Mississippi-headquartered BancorpSouth Bank has joined the growing number of banks using outside consultants to help them meet current expected credit loss (CECL) rules.
The bank enlisted the help of risk consultancy firm 4most to help it navigate the changing risk landscape as the United States recovers from the Covid-19 pandemic.
From December 2019, US lenders began to account for credit losses over expected losses (the CECL model), whereas previously they were valued on incurred losses.
UK-based 4most company offers a range of credit risk initiatives and provides economic information and forecasting to lenders unsure of how to handle market volatility.
“BancorpSouth, like all banks, is keen to understand the current risk environment and how this could change in the coming months after the crisis emerges”, said Keith Church, head of economics at 4most.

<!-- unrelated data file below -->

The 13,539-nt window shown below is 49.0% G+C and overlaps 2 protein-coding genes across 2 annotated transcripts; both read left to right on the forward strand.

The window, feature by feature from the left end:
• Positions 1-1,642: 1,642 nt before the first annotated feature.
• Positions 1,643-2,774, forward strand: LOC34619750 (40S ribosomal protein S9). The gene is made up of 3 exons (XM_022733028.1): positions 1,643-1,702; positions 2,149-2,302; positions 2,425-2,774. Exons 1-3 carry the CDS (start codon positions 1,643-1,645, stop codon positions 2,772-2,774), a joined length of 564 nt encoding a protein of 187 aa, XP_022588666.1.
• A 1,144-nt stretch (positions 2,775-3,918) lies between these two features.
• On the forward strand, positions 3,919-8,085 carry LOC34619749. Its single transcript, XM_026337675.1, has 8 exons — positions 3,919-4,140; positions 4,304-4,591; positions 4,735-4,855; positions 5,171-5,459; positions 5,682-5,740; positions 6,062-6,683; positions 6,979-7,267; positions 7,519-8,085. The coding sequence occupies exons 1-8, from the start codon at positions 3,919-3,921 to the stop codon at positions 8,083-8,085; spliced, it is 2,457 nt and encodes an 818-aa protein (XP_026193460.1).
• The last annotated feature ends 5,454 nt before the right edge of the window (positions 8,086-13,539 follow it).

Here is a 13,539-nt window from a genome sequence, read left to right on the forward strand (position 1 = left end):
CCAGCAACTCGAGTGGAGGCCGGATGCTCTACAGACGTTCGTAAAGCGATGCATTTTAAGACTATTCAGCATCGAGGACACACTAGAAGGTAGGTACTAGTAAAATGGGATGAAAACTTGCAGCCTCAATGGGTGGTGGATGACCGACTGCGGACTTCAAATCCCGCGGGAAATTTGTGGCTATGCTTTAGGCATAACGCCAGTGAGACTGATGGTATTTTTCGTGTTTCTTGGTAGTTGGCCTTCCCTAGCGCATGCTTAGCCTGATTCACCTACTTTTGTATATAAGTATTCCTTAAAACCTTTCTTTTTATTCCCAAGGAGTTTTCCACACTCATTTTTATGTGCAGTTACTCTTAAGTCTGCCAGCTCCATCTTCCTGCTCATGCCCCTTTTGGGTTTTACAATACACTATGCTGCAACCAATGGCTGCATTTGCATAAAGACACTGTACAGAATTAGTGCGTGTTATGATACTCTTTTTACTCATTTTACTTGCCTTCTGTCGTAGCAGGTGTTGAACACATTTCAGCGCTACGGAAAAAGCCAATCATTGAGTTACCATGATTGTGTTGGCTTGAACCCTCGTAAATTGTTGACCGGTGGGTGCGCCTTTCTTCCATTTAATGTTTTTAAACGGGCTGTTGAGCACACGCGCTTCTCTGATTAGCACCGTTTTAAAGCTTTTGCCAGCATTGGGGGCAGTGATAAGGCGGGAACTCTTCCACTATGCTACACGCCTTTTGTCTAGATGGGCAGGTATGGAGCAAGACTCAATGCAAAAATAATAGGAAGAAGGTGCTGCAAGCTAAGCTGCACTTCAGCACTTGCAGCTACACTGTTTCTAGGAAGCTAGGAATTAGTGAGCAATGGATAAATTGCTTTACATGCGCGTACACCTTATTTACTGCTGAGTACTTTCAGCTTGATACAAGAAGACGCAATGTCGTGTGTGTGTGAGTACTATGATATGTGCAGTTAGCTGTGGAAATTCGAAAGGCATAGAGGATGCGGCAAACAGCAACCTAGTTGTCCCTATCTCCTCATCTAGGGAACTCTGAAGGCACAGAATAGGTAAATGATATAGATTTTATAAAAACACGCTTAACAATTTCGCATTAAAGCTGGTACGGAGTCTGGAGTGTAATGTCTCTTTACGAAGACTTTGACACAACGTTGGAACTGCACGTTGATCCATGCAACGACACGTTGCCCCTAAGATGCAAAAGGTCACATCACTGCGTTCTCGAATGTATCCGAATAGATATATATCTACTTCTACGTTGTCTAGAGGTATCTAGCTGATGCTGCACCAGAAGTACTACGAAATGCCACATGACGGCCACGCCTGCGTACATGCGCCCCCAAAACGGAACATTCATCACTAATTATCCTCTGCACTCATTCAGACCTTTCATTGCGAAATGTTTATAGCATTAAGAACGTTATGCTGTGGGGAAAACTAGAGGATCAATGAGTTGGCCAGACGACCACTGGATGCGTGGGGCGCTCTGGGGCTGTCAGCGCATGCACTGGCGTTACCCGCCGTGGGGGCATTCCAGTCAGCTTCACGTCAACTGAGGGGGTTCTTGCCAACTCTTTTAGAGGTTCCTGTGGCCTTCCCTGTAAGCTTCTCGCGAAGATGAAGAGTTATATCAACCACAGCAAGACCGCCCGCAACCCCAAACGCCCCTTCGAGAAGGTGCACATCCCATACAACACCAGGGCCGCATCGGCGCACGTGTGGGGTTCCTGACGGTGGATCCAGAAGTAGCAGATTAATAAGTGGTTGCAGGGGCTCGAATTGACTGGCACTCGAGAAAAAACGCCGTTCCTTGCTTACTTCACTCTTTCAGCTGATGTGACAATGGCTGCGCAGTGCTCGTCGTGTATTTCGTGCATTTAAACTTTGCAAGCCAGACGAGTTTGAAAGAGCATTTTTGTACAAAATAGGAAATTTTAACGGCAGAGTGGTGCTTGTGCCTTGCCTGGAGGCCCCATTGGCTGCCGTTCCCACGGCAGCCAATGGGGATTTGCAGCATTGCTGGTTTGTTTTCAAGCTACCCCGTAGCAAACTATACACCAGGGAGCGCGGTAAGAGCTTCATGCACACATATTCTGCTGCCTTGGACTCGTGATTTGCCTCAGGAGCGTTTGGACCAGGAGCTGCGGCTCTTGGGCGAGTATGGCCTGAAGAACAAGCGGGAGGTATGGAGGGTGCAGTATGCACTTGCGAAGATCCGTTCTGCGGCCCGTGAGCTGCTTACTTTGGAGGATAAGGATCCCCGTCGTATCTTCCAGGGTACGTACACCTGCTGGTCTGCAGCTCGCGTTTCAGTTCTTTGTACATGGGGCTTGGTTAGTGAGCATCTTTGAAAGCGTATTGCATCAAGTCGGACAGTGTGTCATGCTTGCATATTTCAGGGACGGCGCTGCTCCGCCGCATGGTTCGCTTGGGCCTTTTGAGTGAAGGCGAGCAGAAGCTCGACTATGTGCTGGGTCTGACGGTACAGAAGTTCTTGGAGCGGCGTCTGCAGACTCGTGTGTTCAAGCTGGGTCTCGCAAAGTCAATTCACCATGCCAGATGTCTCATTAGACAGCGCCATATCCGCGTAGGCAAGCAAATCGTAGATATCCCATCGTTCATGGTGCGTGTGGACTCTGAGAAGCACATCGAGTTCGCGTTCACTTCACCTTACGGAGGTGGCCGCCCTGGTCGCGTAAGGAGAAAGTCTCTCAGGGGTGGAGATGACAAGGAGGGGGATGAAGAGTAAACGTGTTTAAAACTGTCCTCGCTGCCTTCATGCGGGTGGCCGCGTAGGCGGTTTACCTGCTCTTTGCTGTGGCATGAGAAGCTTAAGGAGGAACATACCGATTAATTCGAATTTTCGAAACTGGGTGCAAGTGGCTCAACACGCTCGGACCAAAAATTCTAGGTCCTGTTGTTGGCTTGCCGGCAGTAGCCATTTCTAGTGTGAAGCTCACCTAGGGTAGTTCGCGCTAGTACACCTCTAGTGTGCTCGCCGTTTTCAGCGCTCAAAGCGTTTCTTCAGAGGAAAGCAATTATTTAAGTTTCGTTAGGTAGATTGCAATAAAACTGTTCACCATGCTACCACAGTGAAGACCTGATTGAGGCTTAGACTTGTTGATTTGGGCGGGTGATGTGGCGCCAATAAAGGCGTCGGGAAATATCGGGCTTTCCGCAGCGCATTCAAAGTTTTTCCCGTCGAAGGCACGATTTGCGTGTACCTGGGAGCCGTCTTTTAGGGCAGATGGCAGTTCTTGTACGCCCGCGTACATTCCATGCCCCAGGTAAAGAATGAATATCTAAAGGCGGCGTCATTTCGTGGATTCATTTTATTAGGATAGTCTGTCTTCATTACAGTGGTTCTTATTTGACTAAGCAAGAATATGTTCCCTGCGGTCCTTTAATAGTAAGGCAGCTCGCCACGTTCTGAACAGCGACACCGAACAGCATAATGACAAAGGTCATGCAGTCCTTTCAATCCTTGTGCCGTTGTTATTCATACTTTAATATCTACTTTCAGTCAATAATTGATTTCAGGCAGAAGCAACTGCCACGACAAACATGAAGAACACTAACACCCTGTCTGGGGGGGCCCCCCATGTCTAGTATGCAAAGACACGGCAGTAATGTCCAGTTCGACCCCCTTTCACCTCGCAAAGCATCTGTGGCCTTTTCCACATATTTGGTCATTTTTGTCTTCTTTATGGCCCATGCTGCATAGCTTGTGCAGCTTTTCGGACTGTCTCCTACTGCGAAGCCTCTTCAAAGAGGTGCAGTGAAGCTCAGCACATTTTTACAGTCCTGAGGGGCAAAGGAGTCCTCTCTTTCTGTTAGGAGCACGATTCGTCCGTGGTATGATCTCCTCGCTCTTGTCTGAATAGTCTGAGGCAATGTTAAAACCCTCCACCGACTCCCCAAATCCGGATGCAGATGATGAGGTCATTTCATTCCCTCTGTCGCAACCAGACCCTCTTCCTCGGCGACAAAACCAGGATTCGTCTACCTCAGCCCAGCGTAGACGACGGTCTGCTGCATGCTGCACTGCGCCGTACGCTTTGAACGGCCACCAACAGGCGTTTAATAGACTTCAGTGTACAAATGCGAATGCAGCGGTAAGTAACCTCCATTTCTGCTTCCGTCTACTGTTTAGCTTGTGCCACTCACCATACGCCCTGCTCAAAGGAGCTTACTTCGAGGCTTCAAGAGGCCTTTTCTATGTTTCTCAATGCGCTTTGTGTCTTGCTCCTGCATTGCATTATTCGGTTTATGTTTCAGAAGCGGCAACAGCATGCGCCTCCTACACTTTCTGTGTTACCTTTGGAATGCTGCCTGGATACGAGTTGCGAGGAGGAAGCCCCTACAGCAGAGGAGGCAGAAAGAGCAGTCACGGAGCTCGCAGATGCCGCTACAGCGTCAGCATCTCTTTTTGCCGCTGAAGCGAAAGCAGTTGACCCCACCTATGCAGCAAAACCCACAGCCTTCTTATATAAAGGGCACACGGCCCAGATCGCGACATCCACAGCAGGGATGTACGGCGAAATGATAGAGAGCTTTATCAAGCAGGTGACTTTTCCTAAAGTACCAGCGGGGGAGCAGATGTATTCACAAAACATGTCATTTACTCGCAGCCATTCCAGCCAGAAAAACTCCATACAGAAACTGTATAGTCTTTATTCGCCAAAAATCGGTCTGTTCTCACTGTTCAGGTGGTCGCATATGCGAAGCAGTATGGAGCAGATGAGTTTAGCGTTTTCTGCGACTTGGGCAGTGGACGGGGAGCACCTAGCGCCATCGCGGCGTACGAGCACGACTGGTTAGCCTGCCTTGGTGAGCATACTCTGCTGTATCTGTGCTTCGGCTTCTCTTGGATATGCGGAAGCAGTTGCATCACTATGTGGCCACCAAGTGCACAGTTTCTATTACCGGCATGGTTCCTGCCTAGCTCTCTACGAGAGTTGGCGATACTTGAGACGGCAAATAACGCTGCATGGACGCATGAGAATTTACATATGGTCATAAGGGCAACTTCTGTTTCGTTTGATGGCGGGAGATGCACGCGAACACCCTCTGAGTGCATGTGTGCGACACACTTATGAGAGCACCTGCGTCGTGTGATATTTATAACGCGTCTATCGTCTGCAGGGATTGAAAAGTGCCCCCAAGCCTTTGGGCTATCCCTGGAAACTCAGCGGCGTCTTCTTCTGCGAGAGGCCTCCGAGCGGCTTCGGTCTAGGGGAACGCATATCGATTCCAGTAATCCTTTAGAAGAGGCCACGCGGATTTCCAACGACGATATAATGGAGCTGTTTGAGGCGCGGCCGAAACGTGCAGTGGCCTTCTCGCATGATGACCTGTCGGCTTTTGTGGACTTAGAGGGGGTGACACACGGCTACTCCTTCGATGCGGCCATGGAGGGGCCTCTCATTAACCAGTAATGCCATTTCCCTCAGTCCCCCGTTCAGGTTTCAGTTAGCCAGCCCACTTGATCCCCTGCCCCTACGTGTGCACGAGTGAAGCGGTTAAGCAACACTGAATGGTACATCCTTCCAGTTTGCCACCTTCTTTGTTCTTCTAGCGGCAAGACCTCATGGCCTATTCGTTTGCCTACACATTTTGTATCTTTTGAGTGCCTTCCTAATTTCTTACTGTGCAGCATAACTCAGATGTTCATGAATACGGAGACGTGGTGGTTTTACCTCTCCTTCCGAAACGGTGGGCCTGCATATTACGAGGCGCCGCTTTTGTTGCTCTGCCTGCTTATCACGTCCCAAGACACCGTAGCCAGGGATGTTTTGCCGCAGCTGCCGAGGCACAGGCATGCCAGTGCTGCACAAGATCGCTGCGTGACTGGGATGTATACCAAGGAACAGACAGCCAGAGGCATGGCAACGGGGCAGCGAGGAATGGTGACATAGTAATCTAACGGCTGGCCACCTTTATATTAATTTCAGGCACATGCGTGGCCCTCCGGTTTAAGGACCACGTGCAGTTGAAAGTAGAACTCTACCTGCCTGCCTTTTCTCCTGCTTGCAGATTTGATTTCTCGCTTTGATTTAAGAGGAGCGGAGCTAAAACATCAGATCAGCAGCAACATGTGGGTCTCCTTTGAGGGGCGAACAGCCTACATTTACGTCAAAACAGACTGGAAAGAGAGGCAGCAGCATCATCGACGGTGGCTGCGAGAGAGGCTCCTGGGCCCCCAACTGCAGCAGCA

BancorpSouth and 4most worked on a series of scenarios and analyzes for “Fully understand the immediate and emerging economic environment and be in a better position to assess threats and maximize opportunities”, Church added.
Banks across the United States have been pushing for the CECL’s accounting rules to be delayed in early 2020 as the pandemic took hold. However, the KBRA rating agency argued that this would not impact losses from defaulted loans.
When the first group of banks adopted the CECL in early 2020, data from the Federal Reserve showed reserves for the entire sector were unaffected or had declined slightly, according to KBRA.
In December of last year, banks were cutting reserves they had set aside to mitigate expected loan losses from the Covid-19 pandemic, according to the Federal Deposit Insurance Corporation.
Now, banks are increasingly partnering with risk analysis firms to help them assess the long-term economic impacts of the pandemic, particularly on the outlook for their loan portfolios.
Other areas under study include the labor market, wages and prices, household finances, and residential and commercial real estate prices.